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Hillsborough County’s memorial to lynching victims is unveiled

The marker names the five Black men whose lynchings spanned 1892 to 1934, but focuses on Robert Johnson, the final victim.
Local politicians, community members and faith leaders unveil a historic marker along the Tampa Riverwalk honoring Robert Johnson, who was lynched in 1934, on Monday, in Tampa.
Local politicians, community members and faith leaders unveil a historic marker along the Tampa Riverwalk honoring Robert Johnson, who was lynched in 1934, on Monday, in Tampa. [ ANGELICA EDWARDS | Times ]
Published Aug. 29|Updated Aug. 29

TAMPA — The story of Robert Johnson, Hillsborough County’s last Jim Crow-era lynching victim, is largely unknown because the tragedy was ignored and forgotten.

On Monday, a historic marker memorializing Johnson and Hillsborough’s four other lynching victims was unveiled on the corner of Doyle Carlton Drive and W Laurel Street, a busy pedestrian spot along the Tampa Riverwalk.

This is part of a “very difficult conversation we have to have about our history,” said Fred Hearns, the Tampa Bay History Center’s curator of Black history. “It is a positive step forward by telling and acknowledging the past.”

Tampa City Council member Luis Viera, who led the charge to have the marker erected, echoed those sentiments at the dedication, saying he hopes it leads to dialogue about Hillsborough’s past racial sins and then to healing.

The lynch mob “thought his name would die with their violence,” Viera said of Johnson.

Tampa Council Member Luis Viera speaks before the unveiling of a historic marker along the Tampa Riverwalk honoring Robert Johnson, who was lynched in 1934, on Monday, Aug. 29, 2022, in Tampa.
Tampa Council Member Luis Viera speaks before the unveiling of a historic marker along the Tampa Riverwalk honoring Robert Johnson, who was lynched in 1934, on Monday, Aug. 29, 2022, in Tampa. [ ANGELICA EDWARDS | Times ]

The marker names the five local victims, whose lynchings spanned 1892 to 1934. There is the man known only as Galloway, John Crooms, Lewis Jackson and Samuel Arline, but it tells Johnson’s story in detail.

In 1934, Johnson was arrested on an accusation that he assaulted a white woman.

“The next day, Tampa law enforcement officers confirmed Mr. Johnson’s innocence,” reads the marker. “However, rather than releasing Mr. Johnson, law enforcement officials turned Mr. Johnson over to an armed white man in the middle of the night who had no legal authority ... Mr. Johnson’s body was found shot to death near the Hillsborough River at Sligh Avenue.”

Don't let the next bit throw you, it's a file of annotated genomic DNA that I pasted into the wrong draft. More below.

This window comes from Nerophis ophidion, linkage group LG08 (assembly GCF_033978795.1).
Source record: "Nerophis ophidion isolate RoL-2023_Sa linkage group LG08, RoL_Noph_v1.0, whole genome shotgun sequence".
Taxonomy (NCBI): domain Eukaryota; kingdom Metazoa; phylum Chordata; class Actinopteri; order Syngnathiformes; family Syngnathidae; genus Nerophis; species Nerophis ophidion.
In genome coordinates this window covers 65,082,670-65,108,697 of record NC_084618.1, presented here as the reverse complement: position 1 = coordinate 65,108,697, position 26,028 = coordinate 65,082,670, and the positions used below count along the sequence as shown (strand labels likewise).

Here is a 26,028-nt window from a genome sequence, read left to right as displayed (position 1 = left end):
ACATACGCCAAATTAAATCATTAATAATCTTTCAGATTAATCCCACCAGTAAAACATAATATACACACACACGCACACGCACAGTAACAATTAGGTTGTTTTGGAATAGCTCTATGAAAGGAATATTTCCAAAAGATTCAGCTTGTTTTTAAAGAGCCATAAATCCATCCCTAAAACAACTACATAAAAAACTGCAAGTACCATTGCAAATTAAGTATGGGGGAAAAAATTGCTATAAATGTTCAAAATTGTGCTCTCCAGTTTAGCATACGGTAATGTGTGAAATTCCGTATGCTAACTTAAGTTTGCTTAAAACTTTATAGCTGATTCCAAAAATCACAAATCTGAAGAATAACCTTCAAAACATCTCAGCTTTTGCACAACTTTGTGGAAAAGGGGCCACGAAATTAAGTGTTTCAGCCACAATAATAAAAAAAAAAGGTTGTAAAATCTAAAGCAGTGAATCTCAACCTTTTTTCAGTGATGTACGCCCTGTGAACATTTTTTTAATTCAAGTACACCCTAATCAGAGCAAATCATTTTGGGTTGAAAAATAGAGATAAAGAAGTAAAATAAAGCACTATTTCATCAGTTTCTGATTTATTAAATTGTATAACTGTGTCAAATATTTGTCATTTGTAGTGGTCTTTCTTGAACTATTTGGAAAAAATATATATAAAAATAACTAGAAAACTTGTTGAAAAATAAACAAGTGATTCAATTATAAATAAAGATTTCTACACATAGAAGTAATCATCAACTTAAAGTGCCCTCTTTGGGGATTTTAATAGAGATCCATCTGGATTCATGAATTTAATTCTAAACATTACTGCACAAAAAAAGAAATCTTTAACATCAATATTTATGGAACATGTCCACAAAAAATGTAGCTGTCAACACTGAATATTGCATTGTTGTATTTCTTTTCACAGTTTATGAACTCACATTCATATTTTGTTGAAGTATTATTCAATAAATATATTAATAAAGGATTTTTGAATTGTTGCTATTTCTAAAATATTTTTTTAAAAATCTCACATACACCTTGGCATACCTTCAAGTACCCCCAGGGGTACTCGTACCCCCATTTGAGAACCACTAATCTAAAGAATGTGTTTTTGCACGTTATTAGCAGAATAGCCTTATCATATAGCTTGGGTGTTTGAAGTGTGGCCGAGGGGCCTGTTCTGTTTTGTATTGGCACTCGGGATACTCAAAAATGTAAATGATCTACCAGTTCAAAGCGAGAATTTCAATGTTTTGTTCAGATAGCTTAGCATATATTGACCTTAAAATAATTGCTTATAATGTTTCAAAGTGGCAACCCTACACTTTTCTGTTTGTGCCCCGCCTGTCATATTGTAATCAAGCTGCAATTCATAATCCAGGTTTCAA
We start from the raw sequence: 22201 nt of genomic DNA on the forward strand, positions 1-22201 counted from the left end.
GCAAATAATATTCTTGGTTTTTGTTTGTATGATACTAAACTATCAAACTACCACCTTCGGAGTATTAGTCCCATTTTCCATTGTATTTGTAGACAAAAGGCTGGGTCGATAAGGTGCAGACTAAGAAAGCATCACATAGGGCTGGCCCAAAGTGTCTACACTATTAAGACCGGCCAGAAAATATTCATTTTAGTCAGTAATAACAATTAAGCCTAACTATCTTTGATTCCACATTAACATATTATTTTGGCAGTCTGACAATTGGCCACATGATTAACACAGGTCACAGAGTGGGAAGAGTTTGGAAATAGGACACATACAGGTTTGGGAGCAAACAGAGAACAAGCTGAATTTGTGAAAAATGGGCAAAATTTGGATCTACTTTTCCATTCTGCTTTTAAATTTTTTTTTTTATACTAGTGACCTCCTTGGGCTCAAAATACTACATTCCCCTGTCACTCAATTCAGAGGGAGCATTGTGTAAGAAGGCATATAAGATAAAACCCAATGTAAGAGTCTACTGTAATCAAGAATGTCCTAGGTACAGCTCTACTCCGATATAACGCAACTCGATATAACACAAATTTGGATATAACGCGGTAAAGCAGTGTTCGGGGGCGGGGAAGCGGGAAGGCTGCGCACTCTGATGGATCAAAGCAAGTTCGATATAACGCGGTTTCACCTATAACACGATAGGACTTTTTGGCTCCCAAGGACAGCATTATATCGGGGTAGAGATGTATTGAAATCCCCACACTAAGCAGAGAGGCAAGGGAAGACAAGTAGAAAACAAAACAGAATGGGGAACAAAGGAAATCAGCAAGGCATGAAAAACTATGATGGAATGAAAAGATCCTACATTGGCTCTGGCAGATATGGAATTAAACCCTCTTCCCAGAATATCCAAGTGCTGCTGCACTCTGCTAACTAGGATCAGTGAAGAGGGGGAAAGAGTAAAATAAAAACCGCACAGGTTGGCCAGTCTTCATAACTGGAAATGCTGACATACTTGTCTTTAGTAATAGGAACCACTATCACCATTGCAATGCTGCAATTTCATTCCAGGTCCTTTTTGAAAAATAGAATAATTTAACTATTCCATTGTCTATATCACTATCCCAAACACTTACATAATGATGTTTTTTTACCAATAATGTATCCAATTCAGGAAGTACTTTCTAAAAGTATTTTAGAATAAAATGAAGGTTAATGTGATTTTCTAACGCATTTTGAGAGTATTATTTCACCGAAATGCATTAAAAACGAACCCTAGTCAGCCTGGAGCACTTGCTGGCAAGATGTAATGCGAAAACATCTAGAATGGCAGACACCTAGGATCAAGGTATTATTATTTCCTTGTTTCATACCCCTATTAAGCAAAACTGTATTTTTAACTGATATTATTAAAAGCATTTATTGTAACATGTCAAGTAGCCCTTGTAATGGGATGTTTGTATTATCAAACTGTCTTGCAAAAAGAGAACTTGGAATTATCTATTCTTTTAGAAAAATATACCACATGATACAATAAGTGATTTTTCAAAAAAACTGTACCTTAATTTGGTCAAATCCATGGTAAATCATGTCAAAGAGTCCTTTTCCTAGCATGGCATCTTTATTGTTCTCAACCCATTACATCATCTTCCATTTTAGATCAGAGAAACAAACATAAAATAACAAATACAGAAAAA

Ludd Spivey, president of Florida Southern College at the time, told newspapers that it was the worst crime committed in Florida within the last 150 years.

“If such brutality is the final consequence of civilization,” he said, “then I don’t care for it.”

A Tampa committee that includes Hearns, Viera, state Rep. Fentrice Driskell, the Rev. Justin LaRosa of Hyde Park United Methodist Church and Robert Blount of Abe Brown Ministries championed the marker in conjunction with the Alabama-based Equal Justice Initiative, which seeks to memorialize lynching victims throughout the nation.

The committee collected soil from near the location where Johnson was lynched. They then jarred and donated the soil to Equal Justice Initiative’s Legacy Museum in Alabama, where it is part of an exhibit of around 800 other jars containing soil from racial lynching sites.

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According to the marker, between 1877 and 1950, Florida had “at least 319 victims of racial terror lynchings,” each carried out “to instill fear into the Black community in order to maintain the racial hierarchy of white supremacy.”

Local politicians, community members and faith leaders unveiled a historic marker along the Tampa Riverwalk honoring Robert Johnson, who was lynched in 1934, on Monday, Aug. 29, 2022, in Tampa.
Local politicians, community members and faith leaders unveiled a historic marker along the Tampa Riverwalk honoring Robert Johnson, who was lynched in 1934, on Monday, Aug. 29, 2022, in Tampa. [ ANGELICA EDWARDS | Times ]
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